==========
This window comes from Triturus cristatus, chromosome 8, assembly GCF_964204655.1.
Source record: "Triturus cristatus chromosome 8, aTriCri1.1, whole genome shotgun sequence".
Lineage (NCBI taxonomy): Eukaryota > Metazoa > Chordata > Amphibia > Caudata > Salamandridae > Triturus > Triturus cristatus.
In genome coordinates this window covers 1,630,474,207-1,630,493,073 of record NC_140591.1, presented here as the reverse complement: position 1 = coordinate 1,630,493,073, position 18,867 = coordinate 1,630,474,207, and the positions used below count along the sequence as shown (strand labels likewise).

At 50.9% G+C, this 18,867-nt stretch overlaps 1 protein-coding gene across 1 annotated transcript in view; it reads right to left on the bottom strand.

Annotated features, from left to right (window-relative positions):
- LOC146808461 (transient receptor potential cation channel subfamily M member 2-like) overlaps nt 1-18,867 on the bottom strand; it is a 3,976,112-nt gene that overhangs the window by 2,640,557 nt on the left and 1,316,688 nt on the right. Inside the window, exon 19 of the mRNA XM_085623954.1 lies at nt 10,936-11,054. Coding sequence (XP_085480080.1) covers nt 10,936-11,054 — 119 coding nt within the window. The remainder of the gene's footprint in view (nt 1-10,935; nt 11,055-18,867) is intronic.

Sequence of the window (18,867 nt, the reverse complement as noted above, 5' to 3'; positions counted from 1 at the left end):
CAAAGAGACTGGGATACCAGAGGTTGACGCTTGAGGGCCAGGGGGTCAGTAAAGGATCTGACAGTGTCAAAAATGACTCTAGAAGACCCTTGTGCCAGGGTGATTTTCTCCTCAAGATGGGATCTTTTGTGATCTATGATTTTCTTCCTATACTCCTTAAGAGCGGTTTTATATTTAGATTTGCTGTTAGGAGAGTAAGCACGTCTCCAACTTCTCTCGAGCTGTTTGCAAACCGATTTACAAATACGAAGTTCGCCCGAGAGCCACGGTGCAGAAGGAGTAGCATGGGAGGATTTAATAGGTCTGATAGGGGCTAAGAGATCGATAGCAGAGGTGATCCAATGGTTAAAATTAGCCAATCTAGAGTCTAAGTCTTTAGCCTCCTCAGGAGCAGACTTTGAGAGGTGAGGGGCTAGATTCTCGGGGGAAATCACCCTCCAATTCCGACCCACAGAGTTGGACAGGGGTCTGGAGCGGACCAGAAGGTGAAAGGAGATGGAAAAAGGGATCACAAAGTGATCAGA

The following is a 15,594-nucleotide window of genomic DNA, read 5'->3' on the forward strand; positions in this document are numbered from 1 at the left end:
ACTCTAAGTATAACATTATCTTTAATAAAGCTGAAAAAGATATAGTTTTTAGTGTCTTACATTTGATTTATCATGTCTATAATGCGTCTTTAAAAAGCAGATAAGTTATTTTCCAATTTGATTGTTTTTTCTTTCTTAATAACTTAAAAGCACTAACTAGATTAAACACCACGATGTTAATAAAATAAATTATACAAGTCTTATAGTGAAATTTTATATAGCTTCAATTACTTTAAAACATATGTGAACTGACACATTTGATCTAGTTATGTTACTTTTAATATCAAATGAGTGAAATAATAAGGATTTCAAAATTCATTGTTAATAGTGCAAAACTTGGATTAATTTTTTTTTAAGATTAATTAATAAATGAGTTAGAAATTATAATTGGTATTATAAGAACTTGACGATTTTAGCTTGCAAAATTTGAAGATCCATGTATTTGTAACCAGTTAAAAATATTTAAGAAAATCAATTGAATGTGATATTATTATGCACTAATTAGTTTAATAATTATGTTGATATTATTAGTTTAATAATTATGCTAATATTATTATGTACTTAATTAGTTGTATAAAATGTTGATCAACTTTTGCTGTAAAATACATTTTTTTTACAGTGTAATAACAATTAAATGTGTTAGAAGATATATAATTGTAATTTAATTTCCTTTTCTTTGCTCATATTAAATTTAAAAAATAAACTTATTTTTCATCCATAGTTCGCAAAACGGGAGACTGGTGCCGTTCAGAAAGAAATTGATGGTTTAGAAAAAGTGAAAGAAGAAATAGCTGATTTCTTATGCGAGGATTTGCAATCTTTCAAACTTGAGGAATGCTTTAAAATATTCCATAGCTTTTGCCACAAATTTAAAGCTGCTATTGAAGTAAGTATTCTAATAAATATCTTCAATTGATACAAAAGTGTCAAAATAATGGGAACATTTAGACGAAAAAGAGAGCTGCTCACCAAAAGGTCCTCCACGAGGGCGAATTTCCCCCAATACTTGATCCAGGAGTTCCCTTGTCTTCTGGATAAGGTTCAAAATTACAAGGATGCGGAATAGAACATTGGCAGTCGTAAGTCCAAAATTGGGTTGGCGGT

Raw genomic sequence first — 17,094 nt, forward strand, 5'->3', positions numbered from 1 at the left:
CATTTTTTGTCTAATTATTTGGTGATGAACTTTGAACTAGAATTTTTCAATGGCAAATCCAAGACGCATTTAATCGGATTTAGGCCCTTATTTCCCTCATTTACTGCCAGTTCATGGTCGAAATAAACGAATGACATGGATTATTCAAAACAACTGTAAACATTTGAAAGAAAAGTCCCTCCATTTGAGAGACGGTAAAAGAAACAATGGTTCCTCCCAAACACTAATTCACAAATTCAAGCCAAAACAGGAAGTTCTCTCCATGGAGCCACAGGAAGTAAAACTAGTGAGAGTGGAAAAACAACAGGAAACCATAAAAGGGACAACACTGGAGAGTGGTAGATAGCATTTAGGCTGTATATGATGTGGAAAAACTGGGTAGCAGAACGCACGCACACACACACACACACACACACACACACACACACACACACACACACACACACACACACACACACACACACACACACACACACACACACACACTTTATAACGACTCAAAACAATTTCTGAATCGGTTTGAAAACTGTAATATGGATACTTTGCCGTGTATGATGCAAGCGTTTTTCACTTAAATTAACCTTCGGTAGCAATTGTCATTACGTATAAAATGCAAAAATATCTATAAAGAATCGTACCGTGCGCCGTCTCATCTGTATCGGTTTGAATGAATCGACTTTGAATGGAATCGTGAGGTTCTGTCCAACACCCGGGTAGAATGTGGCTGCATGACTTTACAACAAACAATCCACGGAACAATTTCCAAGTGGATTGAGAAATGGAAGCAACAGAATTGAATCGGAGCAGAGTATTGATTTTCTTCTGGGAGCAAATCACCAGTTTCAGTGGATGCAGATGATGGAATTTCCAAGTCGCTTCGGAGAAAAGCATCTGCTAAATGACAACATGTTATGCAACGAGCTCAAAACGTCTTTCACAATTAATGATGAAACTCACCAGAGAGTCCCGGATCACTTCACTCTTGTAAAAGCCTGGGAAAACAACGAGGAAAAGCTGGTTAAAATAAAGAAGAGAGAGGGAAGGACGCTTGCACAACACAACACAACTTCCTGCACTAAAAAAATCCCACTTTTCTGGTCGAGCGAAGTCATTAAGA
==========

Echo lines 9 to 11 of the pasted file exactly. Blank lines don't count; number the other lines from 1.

CAAAGAGACTGGGATACCAGAGGTTGACGCTTGAGGGCCAGGGGGTCAGTAAAGGATCTGACAGTGTCAAAAATGACTCTAGAAGACCCTTGTGCCAGGGTGATTTTCTCCTCAAGATGGGATCTTTTGTGATCTATGATTTTCTTCCTATACTCCTTAAGAGCGGTTTTATATTTAGATTTGCTGTTAGGAGAGTAAGCACGTCTCCAACTTCTCTCGAGCTGTTTGCAAACCGATTTACAAATACGAAGTTCGCCCGAGAGCCACGGTGCAGAAGGAGTAGCATGGGAGGATTTAATAGGTCTGATAGGGGCTAAGAGATCGATAGCAGAGGTGATCCAATGGTTAAAATTAGCCAATCTAGAGTCTAAGTCTTTAGCCTCCTCAGGAGCAGACTTTGAGAGGTGAGGGGCTAGATTCTCGGGGGAAATCACCCTCCAATTCCGACCCACAGAGTTGGACAGGGGTCTGGAGCGGACCAGAAGGTGAAAGGAGATGGAAAAAGGGATCACAAAGTGATCAGA

The following is a 15,594-nucleotide window of genomic DNA, read 5'->3' on the forward strand; positions in this document are numbered from 1 at the left end:
ACTCTAAGTATAACATTATCTTTAATAAAGCTGAAAAAGATATAGTTTTTAGTGTCTTACATTTGATTTATCATGTCTATAATGCGTCTTTAAAAAGCAGATAAGTTATTTTCCAATTTGATTGTTTTTTCTTTCTTAATAACTTAAAAGCACTAACTAGATTAAACACCACGATGTTAATAAAATAAATTATACAAGTCTTATAGTGAAATTTTATATAGCTTCAATTACTTTAAAACATATGTGAACTGACACATTTGATCTAGTTATGTTACTTTTAATATCAAATGAGTGAAATAATAAGGATTTCAAAATTCATTGTTAATAGTGCAAAACTTGGATTAATTTTTTTTTAAGATTAATTAATAAATGAGTTAGAAATTATAATTGGTATTATAAGAACTTGACGATTTTAGCTTGCAAAATTTGAAGATCCATGTATTTGTAACCAGTTAAAAATATTTAAGAAAATCAATTGAATGTGATATTATTATGCACTAATTAGTTTAATAATTATGTTGATATTATTAGTTTAATAATTATGCTAATATTATTATGTACTTAATTAGTTGTATAAAATGTTGATCAACTTTTGCTGTAAAATACATTTTTTTTACAGTGTAATAACAATTAAATGTGTTAGAAGATATATAATTGTAATTTAATTTCCTTTTCTTTGCTCATATTAAATTTAAAAAATAAACTTATTTTTCATCCATAGTTCGCAAAACGGGAGACTGGTGCCGTTCAGAAAGAAATTGATGGTTTAGAAAAAGTGAAAGAAGAAATAGCTGATTTCTTATGCGAGGATTTGCAATCTTTCAAACTTGAGGAATGCTTTAAAATATTCCATAGCTTTTGCCACAAATTTAAAGCTGCTATTGAAGTAAGTATTCTAATAAATATCTTCAATTGATACAAAAGTGTCAAAATAATGGGAACATTTAGACGAAAAAGAGAGCTGCTCACCAAAAGGTCCTCCACGAGGGCGAATTTCCCCCAATACTTGATCCAGGAGTTCCCTTGTCTTCTGGATAAGGTTCAAAATTACAAGGATGCGGAATAGAACATTGGCAGTCGTAAGTCCAAAATTGGGTTGGCGGT